Lawmakers Push Health Care Reform in Indian Country

By Leticia Miranda Oct 23, 2009

As the health care reform debate rages on in Congress about a public option, some lawmakers are trying to get legislation through that would make health care free for tribal Indians and improve health services in Indian Country. New Jersey Representative Frank Pallone said to NewsOK:

"Less is spent on providing health care to American Indians per capita than any other sub-population. In fact, we spend more to provide health care to federal inmates than we do for American Indians.”

Like most things in state politics, tracking and understanding all the initiatives is a little confusing. Right now, there are three initiatives in Congress that are doing something about health care for tribal Indians. The latest is the Indian Health Care Improvement Act which would reauthorize health care programs that haven’t been reauthorized for 10 years and apply fiscal standards to improve health services for American Indians and Alaskan natives. Then, New Jersey Rep. Frank Pallone is pushing an amendment to the current health care bill that would tack on changes to health services for American Indians to any health care reform that happens in Congress. This amendment would essentially protect the services that are already being offered and make some improvements to the system, but not any major ones. Finally, House Speaker Nancy Pelosi introduced a House bill that "will ensure that the exemption from the financial penalties is extended to members of federally recognized Indian tribes, and that the tribally provided health care benefits are appropriately protected,” she said in a letter to the National Congress of American Indians. Basically, health care would cost federally recognized tribes $free.99. Indian Country Today reported last week that:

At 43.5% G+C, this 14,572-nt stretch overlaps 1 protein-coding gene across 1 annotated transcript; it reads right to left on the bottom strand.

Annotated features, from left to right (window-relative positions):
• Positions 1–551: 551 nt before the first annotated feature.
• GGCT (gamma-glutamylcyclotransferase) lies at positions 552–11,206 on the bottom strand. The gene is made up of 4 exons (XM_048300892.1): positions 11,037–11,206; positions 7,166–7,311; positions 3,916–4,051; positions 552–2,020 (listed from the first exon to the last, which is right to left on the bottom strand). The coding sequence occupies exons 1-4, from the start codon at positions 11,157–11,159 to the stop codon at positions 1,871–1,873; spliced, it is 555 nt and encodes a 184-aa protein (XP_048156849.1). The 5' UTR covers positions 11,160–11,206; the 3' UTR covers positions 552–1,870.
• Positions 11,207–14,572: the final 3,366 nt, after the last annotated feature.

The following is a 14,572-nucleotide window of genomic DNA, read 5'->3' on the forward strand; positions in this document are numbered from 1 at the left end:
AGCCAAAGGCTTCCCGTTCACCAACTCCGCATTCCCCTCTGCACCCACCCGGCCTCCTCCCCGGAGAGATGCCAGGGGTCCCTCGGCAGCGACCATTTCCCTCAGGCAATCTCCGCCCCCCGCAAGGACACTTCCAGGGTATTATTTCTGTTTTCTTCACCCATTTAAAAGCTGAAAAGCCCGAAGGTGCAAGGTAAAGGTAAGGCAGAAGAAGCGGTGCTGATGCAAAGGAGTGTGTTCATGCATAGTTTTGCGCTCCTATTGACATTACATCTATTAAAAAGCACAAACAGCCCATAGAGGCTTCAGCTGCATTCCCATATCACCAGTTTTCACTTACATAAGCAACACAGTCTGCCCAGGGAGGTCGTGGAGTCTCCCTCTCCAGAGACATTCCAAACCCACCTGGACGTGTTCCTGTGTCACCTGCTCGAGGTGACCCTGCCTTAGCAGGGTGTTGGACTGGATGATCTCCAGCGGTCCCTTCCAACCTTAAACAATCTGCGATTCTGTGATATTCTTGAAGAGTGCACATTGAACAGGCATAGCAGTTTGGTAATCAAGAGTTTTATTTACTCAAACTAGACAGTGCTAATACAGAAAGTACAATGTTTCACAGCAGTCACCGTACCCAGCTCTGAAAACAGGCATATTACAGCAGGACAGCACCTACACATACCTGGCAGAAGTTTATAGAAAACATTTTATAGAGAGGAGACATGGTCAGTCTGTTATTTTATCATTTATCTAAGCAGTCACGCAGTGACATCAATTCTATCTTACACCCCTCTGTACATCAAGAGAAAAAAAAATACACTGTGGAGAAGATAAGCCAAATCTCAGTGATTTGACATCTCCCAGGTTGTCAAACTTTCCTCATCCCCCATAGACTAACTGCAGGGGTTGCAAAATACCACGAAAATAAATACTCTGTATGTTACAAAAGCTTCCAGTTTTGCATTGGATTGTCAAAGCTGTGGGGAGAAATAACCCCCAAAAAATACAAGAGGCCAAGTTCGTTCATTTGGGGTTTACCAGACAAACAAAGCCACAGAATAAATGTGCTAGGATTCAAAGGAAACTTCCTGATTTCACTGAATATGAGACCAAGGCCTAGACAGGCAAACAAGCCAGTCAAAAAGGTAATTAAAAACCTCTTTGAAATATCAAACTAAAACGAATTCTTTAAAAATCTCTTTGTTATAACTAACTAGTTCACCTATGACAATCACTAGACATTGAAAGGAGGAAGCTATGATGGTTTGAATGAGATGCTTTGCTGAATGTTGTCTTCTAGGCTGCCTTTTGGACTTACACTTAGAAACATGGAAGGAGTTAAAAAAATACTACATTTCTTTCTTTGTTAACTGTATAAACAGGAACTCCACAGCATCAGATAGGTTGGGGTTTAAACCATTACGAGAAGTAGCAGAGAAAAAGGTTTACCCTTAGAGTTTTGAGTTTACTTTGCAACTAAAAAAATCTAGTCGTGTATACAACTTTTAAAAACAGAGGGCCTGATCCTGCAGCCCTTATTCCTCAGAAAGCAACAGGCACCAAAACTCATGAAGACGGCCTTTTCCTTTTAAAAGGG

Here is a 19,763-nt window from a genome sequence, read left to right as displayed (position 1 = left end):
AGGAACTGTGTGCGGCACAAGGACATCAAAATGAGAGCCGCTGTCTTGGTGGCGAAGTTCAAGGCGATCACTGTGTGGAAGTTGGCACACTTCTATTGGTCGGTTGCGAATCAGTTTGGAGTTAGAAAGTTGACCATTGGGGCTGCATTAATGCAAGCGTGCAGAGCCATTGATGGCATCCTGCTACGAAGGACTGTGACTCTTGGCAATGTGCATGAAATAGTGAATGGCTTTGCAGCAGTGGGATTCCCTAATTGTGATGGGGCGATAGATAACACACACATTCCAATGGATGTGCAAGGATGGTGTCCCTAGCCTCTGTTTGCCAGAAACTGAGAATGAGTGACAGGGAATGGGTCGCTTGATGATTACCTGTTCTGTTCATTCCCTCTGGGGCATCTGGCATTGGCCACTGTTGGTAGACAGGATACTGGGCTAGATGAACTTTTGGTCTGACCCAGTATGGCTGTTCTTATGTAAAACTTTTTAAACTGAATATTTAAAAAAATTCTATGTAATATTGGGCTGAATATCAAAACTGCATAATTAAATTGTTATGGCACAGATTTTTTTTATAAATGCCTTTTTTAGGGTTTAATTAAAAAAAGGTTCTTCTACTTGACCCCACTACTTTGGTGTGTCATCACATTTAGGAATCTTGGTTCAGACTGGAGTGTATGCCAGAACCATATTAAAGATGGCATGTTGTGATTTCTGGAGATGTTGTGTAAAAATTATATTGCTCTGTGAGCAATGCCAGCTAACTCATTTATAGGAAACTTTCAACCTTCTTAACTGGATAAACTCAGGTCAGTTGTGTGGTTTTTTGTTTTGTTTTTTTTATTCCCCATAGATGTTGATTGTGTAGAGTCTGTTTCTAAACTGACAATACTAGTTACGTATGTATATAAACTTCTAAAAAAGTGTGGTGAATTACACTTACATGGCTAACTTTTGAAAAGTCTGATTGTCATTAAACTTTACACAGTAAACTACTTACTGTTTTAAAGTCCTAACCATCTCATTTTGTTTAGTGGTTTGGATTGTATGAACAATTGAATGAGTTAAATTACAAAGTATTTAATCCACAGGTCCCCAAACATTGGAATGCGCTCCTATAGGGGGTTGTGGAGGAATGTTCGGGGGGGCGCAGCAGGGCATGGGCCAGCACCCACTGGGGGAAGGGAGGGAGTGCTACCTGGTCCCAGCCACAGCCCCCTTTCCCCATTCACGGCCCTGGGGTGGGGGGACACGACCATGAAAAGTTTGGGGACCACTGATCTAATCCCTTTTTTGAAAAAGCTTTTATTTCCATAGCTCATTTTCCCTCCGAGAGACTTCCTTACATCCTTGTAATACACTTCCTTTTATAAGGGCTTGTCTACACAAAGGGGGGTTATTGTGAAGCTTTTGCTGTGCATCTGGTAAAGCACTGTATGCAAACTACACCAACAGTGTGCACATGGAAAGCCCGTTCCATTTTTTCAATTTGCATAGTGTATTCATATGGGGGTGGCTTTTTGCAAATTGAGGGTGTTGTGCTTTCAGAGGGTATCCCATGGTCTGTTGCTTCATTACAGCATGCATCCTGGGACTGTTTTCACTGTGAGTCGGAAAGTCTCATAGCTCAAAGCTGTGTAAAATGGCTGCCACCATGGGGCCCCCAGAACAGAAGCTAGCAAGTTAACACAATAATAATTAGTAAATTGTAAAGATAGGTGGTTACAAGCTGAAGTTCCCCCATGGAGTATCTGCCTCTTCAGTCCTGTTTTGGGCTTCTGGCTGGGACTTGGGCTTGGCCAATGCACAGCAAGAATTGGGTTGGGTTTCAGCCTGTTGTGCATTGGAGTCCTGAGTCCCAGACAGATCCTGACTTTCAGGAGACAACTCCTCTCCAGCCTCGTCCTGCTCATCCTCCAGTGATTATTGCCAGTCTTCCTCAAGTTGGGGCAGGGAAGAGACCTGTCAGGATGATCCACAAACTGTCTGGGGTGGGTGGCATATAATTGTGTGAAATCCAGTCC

Kathleen Sebelius, secretary of the Department of Health and Human Services, publicly promised tribes in September that Obama supports special consideration for American Indians – a reprieve from the mandate – in terms of health care reform.

The reforms sound pretty good, especially with Obama supporting Pelosi’s promise to make sure American Indians don’t have to pay anything for health services. But, some are skeptical and critical about how much these initiatives would really change health care in Indian Country. Derek Bailey, chairman of the Grand Traverse Band of Ottawa and Chippewa Indians said:

"Indian Health Services has never met all the needs of Indians; rather Indian Health Service is primarily a ‘last resort; when it should be the first place that Indian people look to for health care. When tribes achieve success financially, they immediately fund health care because of the inadequate funding of health by the feds.”

Bailey says without investing more in Indian Health Services’ budget, then tribal employers will continue to use independent insurance to cover their employees. In his own tribe, all employers have health insurance outside of IHS because it has never offered sufficient service to their patients, he says. So as the debate carries on in Congress, the health realities of American Indians — highest rates of diabetes, tuberculosis, alcoholism and suicide — lawmakers and tribal members will most likely agree that the bills and amendment will not do everything to fix health care deficiencies in Indian Country, but will do something to try and improve it.